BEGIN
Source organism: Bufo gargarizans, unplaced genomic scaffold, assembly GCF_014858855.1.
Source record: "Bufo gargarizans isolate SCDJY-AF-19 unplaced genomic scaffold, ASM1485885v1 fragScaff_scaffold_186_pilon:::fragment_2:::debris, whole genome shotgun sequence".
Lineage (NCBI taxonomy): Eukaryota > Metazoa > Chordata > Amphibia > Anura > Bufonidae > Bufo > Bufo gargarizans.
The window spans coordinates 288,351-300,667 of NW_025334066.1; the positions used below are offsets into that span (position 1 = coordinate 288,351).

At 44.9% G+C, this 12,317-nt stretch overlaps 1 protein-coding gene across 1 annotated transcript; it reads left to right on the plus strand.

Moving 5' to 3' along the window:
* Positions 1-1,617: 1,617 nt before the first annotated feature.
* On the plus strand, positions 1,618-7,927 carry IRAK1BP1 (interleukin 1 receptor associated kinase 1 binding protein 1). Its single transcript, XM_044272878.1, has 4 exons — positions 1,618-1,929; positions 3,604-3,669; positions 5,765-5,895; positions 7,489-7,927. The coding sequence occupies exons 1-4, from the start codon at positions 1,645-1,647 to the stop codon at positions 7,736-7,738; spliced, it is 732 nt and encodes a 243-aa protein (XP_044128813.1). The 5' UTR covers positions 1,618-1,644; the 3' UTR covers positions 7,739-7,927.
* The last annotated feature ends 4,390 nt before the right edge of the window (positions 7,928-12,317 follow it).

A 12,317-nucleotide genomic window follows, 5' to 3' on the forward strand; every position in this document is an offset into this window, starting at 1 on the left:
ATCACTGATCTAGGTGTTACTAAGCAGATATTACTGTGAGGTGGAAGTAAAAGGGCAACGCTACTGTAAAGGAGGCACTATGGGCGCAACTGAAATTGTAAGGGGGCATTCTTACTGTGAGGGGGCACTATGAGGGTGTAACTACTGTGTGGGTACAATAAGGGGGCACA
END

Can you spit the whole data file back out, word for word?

Source organism: Bufo gargarizans, unplaced genomic scaffold, assembly GCF_014858855.1.
Source record: "Bufo gargarizans isolate SCDJY-AF-19 unplaced genomic scaffold, ASM1485885v1 fragScaff_scaffold_186_pilon:::fragment_2:::debris, whole genome shotgun sequence".
Lineage (NCBI taxonomy): Eukaryota > Metazoa > Chordata > Amphibia > Anura > Bufonidae > Bufo > Bufo gargarizans.
The window spans coordinates 288,351-300,667 of NW_025334066.1; the positions used below are offsets into that span (position 1 = coordinate 288,351).

At 44.9% G+C, this 12,317-nt stretch overlaps 1 protein-coding gene across 1 annotated transcript; it reads left to right on the plus strand.

Moving 5' to 3' along the window:
* Positions 1-1,617: 1,617 nt before the first annotated feature.
* On the plus strand, positions 1,618-7,927 carry IRAK1BP1 (interleukin 1 receptor associated kinase 1 binding protein 1). Its single transcript, XM_044272878.1, has 4 exons — positions 1,618-1,929; positions 3,604-3,669; positions 5,765-5,895; positions 7,489-7,927. The coding sequence occupies exons 1-4, from the start codon at positions 1,645-1,647 to the stop codon at positions 7,736-7,738; spliced, it is 732 nt and encodes a 243-aa protein (XP_044128813.1). The 5' UTR covers positions 1,618-1,644; the 3' UTR covers positions 7,739-7,927.
* The last annotated feature ends 4,390 nt before the right edge of the window (positions 7,928-12,317 follow it).

A 12,317-nucleotide genomic window follows, 5' to 3' on the forward strand; every position in this document is an offset into this window, starting at 1 on the left:
ATCACTGATCTAGGTGTTACTAAGCAGATATTACTGTGAGGTGGAAGTAAAAGGGCAACGCTACTGTAAAGGAGGCACTATGGGCGCAACTGAAATTGTAAGGGGGCATTCTTACTGTGAGGGGGCACTATGAGGGTGTAACTACTGTGTGGGTACAATAAGGGGGCACA